Structural concrete topping should be 2 inches or greater at all locations, including mid-span of the cambered tees, and 3 inches or greater at supports in high salt environments. Cover requirements for topping reinforcement may require thicker slabs.
To enhance durability, minimize finish work. Specify a medium broom finish for pretopped tees. Don’t finish field-topped tees until the bleed water has disappeared.
Carefully detail connections
In parking structures, joint connections are needed between double-tee flanges and from the flanges to walls, beams, columns and spandrels. (The variety of precast concrete connection systems is detailed in the Connections Manual from the Precast/Prestressed Concrete Institute. See also the PCI Journal Winter 2009 issue on Connections.)
With field-topped double tees, connection spacing can be up to 8 to 10 feet. With pretopped double tees, spacing should be limited to every 4 to 6 feet, although wider spaces may be used near tee ends that are not in the traffic lanes. The top of the connection should be a minimum of ¾-inch below the top surface. Plate anchors should have 1½ inches of cover.
In pretopped double-tee structures, flange-to-flange connections are key because these need to handle diaphragm shear and distribute wheel loads. Microcracking can develop behind these connections unless properly detailed, installed and welded.
The PCI recommends that bearing plates and other exposed plates be coated with rust-inhibitive paint, epoxy painted, galvanized, or made from stainless steel.
Joint sealant failures are probably the most prevalent repair issue with precast concrete parking decks. Most joint sealant problems are the result of improper substrate preparation, incorrectly sized joints, and/or poor installation of backer rods and sealants.
Surface preparation of double tees generally consists of grinding the edges to which the sealant will bond. Once the bonding surfaces have been prepared, primer is applied if necessary, followed by the installation of joint backing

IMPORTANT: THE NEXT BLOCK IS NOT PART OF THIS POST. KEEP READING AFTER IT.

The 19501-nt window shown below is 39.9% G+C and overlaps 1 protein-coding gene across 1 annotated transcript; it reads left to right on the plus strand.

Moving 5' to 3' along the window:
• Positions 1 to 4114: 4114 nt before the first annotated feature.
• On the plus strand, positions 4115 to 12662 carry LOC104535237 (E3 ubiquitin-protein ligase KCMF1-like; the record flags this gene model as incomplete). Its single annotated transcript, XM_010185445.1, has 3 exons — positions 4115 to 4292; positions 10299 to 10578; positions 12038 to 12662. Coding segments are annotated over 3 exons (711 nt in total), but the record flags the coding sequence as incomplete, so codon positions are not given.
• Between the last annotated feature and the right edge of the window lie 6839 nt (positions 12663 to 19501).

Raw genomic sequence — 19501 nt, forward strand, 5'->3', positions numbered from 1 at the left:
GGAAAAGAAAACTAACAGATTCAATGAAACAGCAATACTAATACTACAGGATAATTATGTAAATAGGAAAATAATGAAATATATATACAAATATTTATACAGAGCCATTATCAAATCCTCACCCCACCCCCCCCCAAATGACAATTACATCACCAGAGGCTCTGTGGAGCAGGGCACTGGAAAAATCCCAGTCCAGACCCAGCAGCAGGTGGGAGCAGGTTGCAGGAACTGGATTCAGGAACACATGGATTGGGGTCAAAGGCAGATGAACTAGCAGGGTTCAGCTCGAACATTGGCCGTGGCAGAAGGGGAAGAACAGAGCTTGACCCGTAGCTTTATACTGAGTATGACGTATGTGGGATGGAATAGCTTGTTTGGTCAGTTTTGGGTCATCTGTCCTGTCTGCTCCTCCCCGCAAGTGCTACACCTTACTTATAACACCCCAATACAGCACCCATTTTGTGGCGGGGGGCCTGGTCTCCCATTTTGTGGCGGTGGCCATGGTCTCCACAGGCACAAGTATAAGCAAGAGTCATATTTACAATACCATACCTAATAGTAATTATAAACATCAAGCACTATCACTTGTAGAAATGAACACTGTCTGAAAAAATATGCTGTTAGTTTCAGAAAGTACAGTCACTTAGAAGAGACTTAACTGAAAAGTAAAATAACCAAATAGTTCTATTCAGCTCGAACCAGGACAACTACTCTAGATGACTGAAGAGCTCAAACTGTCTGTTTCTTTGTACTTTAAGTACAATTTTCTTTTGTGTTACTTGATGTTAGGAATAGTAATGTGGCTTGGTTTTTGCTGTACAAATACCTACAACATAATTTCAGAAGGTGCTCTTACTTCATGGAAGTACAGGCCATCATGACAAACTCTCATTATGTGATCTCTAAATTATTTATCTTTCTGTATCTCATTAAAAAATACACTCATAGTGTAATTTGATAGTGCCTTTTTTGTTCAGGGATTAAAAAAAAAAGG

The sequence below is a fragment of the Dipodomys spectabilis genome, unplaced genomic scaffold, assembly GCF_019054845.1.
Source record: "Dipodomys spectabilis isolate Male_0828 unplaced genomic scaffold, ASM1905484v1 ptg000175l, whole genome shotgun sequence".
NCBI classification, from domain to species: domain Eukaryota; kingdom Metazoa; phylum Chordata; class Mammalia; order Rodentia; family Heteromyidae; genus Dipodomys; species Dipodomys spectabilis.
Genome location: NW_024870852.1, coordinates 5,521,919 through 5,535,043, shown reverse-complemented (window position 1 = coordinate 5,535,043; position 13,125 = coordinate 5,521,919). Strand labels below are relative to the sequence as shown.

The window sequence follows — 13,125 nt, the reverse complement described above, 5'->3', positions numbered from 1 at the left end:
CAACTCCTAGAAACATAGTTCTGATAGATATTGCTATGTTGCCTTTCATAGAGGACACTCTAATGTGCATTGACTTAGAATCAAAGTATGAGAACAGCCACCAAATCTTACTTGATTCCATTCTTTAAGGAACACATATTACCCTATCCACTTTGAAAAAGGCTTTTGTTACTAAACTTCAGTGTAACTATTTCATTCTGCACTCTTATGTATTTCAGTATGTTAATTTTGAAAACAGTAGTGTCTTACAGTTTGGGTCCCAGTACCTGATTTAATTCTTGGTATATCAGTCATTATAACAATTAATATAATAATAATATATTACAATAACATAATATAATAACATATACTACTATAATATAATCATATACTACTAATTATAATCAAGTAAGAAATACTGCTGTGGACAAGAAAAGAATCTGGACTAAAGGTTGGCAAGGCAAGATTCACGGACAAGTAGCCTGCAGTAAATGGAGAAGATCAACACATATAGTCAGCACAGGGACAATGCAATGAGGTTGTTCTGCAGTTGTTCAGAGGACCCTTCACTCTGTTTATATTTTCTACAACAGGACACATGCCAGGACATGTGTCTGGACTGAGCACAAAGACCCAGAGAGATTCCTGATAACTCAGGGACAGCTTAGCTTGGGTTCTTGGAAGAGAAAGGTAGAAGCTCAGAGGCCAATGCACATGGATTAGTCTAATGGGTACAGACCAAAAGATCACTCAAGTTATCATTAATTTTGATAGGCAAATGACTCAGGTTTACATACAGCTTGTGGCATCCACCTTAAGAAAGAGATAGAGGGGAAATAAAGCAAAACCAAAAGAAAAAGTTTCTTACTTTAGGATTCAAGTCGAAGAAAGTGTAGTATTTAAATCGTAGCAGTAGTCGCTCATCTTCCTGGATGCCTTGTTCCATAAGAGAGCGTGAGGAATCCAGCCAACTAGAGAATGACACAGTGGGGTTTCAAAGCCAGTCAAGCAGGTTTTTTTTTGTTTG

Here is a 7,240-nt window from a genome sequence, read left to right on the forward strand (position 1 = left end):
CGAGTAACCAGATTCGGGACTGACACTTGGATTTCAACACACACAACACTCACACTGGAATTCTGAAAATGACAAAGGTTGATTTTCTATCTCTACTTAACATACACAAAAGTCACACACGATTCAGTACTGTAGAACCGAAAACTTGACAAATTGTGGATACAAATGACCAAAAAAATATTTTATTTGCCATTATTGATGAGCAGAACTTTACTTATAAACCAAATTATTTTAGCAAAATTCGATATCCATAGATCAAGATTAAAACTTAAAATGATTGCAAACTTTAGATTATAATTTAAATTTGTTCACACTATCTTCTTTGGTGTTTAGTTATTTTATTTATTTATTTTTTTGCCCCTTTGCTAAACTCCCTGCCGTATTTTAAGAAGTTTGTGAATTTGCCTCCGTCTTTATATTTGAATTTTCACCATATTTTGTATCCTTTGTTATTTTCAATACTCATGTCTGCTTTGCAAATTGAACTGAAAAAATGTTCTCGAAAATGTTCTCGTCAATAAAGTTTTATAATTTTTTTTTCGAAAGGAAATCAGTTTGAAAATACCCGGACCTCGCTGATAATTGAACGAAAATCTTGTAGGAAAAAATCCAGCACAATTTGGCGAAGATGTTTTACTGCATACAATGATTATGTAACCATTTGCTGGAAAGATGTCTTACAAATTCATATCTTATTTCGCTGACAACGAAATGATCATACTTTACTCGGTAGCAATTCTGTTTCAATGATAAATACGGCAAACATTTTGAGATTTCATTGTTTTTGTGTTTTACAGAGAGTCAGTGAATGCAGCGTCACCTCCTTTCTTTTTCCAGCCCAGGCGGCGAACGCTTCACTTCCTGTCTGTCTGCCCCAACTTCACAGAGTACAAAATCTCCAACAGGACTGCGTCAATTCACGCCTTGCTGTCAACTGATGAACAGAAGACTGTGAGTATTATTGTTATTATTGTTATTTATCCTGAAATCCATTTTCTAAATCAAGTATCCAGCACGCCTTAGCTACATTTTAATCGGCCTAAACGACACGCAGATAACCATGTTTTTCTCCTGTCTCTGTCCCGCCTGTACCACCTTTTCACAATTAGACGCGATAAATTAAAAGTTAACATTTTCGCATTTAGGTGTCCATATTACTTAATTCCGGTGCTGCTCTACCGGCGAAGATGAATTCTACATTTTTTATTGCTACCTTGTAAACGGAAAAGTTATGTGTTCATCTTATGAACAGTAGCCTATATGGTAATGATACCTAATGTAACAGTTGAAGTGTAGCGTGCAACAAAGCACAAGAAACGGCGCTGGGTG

Insist on proper maintenance
Another key element in reducing cracking and connection failures is to insist on a proper maintenance and repair program that includes weekly cleaning; regular inspection and patching; periodic replacement of sealers, sealants and membranes; and periodic condition audits.
The goals of insisting on quality concrete standards, proper design, effective connection details, quality construction and adequate maintenance procedures are to increase reliability, prevent premature cracks and deterioration, maximize the life span of the parking structure, and reduce overall long-term operating costs.
Ned M. Cleland, Ph.D., P.E., FACI, FPCI, is a consulting engineer and President of Blue Ridge Design Inc. in Winchester, VA.
Editor’s note: This article is an excerpt of a longer piece by the author. To read the complete article, with hot links to references, log on to www.parkingtoday.com, click on Magazine, Current and Past Issues, and then February 2010. Find the article in the e-zine and click where noted at the bottom.
Eight Steps to Prevent Cracks, Leaks, Failures of Precast Parking Garages
(1) Recognize regional differences.
(2) Specify high-strength, low w/c concrete.
(3) Plan for volume change.
(4) Demand adequate topping be applied.
(5) Carefully detail connections.
(6) Protect the connections.
(7) Use sealants to stop joint leaks.
(8) Insist on proper maintenance.
Article Abstract from February, 2010